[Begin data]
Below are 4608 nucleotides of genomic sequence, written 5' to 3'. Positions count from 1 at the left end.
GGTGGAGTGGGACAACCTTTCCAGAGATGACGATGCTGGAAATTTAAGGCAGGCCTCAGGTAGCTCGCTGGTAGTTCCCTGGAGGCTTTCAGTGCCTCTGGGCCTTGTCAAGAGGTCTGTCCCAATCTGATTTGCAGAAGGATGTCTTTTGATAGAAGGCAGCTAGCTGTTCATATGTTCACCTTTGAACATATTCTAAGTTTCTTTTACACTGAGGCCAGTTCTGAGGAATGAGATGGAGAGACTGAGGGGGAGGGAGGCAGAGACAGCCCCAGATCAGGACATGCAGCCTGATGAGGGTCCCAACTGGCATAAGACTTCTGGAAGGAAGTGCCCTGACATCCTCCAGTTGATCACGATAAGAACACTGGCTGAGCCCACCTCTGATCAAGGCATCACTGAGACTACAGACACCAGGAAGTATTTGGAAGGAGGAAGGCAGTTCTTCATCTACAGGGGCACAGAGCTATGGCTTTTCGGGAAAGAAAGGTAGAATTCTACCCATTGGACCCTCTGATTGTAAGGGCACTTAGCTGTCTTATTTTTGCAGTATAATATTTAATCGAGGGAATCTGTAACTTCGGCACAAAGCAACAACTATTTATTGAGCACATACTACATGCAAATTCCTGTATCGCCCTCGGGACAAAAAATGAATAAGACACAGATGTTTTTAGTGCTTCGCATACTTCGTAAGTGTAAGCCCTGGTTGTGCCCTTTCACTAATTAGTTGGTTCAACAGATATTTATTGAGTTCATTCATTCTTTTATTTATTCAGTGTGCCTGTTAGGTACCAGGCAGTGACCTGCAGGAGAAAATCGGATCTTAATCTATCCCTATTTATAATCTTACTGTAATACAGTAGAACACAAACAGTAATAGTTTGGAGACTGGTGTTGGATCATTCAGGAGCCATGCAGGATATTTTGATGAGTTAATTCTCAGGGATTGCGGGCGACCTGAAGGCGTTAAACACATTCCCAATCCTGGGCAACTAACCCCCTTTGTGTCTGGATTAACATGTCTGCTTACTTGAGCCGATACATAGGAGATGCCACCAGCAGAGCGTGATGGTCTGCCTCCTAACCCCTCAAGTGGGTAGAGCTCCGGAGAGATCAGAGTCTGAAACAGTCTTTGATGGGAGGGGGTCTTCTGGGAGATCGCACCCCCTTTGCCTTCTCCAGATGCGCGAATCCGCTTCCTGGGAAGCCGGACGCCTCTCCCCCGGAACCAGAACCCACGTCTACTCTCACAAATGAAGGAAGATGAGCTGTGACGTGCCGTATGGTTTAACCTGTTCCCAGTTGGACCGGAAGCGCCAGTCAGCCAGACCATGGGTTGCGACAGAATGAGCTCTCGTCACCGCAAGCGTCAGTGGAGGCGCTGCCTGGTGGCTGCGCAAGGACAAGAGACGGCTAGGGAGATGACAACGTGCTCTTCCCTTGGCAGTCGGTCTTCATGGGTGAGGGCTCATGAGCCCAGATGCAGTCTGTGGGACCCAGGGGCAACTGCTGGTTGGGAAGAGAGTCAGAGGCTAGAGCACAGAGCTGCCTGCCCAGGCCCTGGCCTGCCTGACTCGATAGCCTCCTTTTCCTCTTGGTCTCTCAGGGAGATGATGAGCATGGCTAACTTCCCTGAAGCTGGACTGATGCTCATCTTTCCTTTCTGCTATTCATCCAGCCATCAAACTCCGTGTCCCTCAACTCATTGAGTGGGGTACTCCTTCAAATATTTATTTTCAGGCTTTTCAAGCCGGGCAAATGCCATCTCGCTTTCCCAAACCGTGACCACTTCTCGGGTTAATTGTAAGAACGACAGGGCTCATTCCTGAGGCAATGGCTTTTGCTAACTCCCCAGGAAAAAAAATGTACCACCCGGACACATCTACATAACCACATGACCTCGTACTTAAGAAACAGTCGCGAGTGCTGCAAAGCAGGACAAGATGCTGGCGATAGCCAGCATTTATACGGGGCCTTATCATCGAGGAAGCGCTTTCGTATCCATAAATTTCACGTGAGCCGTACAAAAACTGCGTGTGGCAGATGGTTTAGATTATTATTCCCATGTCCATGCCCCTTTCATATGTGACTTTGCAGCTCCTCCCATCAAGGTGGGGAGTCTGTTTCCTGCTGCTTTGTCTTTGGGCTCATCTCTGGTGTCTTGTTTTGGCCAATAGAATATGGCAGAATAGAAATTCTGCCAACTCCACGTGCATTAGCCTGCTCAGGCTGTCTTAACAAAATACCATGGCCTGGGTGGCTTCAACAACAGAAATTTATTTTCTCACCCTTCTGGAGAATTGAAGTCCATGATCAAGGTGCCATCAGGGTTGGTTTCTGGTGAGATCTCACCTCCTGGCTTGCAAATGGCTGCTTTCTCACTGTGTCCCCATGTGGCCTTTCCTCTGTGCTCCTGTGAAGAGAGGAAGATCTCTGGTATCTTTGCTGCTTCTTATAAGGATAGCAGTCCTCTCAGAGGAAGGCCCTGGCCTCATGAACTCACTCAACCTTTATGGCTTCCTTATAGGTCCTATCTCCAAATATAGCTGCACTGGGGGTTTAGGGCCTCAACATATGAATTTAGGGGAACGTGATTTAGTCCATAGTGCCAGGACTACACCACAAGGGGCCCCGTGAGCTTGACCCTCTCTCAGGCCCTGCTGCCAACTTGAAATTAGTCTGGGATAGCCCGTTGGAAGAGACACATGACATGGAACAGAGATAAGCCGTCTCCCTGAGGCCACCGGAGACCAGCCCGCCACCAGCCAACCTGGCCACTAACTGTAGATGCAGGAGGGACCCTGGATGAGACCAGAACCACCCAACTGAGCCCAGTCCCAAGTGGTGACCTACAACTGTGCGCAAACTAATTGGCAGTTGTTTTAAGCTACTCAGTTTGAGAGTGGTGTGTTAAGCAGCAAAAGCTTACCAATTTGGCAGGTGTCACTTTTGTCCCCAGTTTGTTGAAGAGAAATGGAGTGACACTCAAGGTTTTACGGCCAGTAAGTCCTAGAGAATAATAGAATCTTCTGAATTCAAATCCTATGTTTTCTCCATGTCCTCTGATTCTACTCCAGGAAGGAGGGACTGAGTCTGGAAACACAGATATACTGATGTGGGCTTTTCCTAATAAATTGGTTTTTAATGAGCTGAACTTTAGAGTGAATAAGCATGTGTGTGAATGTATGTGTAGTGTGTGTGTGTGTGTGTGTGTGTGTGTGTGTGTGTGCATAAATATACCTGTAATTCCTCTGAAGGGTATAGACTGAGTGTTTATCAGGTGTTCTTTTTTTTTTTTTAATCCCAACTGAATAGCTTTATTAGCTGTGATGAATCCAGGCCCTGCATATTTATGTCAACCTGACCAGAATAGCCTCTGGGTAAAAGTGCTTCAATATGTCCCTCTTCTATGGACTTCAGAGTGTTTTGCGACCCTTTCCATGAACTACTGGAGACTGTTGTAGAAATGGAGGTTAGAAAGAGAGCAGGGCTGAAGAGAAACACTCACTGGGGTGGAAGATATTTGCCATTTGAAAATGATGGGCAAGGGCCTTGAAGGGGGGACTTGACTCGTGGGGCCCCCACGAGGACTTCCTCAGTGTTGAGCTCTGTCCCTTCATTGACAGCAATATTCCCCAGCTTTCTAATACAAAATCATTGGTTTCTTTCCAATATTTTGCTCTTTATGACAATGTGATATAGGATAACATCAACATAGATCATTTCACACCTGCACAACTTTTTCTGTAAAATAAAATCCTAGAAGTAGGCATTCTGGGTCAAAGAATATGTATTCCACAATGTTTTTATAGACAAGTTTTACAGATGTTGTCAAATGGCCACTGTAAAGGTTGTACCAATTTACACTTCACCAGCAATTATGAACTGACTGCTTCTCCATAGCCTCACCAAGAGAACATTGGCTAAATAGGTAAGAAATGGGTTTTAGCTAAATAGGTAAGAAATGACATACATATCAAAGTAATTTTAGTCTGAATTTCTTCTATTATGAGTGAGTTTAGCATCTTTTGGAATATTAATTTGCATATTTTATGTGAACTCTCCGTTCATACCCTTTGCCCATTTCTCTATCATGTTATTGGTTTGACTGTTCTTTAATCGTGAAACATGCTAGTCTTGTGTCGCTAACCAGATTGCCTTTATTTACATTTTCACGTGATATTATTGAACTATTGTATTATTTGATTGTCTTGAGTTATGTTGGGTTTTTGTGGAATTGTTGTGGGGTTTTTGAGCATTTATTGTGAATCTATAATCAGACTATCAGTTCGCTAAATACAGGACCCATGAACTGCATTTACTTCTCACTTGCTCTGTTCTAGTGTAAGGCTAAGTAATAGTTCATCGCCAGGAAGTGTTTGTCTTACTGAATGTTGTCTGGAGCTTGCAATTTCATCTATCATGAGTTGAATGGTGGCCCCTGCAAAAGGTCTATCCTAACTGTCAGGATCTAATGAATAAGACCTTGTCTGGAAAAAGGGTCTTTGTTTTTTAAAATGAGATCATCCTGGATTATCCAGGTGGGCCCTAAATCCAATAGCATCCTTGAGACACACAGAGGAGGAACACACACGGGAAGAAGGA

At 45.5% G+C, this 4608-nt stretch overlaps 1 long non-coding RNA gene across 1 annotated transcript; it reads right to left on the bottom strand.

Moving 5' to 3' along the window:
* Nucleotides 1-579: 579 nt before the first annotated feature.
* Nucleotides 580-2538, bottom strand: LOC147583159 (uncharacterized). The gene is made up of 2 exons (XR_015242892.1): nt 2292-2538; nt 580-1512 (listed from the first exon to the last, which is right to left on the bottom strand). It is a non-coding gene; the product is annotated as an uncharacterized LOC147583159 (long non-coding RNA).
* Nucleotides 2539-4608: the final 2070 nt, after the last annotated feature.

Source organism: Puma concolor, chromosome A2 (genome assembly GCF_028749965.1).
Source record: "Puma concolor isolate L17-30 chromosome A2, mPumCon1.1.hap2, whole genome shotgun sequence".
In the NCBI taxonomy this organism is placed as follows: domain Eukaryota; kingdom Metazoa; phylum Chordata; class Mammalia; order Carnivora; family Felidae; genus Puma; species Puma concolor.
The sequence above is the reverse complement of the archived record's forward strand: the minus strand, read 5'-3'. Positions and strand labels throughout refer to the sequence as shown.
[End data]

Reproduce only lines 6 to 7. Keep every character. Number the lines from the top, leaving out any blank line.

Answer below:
* Nucleotides 580-2538, bottom strand: LOC147583159 (uncharacterized). The gene is made up of 2 exons (XR_015242892.1): nt 2292-2538; nt 580-1512 (listed from the first exon to the last, which is right to left on the bottom strand). It is a non-coding gene; the product is annotated as an uncharacterized LOC147583159 (long non-coding RNA).
* Nucleotides 2539-4608: the final 2070 nt, after the last annotated feature.